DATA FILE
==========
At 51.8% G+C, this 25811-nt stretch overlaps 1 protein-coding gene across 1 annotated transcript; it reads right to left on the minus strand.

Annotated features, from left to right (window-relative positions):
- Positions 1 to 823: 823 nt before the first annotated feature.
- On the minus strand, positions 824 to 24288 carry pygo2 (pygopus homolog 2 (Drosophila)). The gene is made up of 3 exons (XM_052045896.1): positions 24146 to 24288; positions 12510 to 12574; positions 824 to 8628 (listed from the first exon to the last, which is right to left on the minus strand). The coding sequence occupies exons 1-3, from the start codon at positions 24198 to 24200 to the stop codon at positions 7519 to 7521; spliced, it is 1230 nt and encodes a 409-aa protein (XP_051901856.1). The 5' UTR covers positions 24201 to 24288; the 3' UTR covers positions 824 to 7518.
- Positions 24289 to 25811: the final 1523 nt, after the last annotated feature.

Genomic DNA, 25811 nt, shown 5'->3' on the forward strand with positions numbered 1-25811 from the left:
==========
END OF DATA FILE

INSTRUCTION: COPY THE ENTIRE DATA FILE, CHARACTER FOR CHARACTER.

At 51.8% G+C, this 25811-nt stretch overlaps 1 protein-coding gene across 1 annotated transcript; it reads right to left on the minus strand.

Annotated features, from left to right (window-relative positions):
- Positions 1 to 823: 823 nt before the first annotated feature.
- On the minus strand, positions 824 to 24288 carry pygo2 (pygopus homolog 2 (Drosophila)). The gene is made up of 3 exons (XM_052045896.1): positions 24146 to 24288; positions 12510 to 12574; positions 824 to 8628 (listed from the first exon to the last, which is right to left on the minus strand). The coding sequence occupies exons 1-3, from the start codon at positions 24198 to 24200 to the stop codon at positions 7519 to 7521; spliced, it is 1230 nt and encodes a 409-aa protein (XP_051901856.1). The 5' UTR covers positions 24201 to 24288; the 3' UTR covers positions 824 to 7518.
- Positions 24289 to 25811: the final 1523 nt, after the last annotated feature.

Genomic DNA, 25811 nt, shown 5'->3' on the forward strand with positions numbered 1-25811 from the left: